Unfortunately, after piecing together the kit and flipping the jumper to the primary battery back-up position, I wasn’t able to get any output to be developed. I suspect the kit may not want to start-up from “cold” without any input from the PV, or perhaps there maybe something wrong with the kit. I measured the voltage on the rear of the battery input connector and it was correctly reading, the current drawn remained pretty much zero even with the supercapacitor voltage below the output voltage.



This second (and perhaps final) installment covers the Epishine Light Energy Harvesting module itself. By modifying the kit to gain access to the organic photovoltaic cell, it was possible to test it under controlled indoor “high intensity” warm-white LED and incandescent lighting scenarios. The panel, when compared to the monocrystalline reference under the warm-white LED scenario, demonstrated an output which implies an efficiency around 6-8%, similar to amorphous silicon on glass cells. Perhaps being too ambitious, I tested with an incandescent source which seemed to show the OPV cell delivering slightly less power while the monocrystalline reference delivered around four times more. In this test, both cells appeared to suffer some damage as a result of the heat, with the OPV showing a “bubble” which appears to be de-lamination of the cell layers. The fill factor for the OPV panel was quite low, measuring around 0.26-0.27, which suggests that the cells themselves have a number of internal efficiency challenges. Their longevity remains to be seen.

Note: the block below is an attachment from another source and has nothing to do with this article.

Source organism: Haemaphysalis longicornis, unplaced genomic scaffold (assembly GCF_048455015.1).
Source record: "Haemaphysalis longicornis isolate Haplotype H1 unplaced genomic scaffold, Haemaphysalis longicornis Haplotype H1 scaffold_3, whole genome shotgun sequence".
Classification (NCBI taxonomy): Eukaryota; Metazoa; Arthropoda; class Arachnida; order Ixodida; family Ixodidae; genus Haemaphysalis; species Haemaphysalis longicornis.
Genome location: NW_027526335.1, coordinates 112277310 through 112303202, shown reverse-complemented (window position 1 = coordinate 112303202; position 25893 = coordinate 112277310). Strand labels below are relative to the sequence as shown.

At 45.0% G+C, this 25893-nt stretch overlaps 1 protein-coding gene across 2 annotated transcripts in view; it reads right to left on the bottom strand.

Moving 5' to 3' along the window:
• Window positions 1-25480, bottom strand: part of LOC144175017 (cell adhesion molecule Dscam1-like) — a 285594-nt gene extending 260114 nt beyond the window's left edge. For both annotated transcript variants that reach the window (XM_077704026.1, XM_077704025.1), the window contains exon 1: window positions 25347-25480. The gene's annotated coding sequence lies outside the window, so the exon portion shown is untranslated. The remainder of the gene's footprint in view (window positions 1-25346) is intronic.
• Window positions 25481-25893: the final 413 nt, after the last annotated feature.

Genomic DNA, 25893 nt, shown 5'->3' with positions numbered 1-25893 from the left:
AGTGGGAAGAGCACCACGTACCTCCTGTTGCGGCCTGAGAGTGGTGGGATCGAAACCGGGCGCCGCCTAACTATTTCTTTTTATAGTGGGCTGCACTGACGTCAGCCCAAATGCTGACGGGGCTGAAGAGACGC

Testing of the battery back-up feature and its efficiency penalties was unfortunately, not possible, as despite configuring the kit based on the information provided, it did not want to draw on the input from the primary battery terminal. The output remained off despite supplying power on the primary battery terminal, which could be due to the harvesting chip not being able to start unless it receives some PV input, but the results are inconclusive.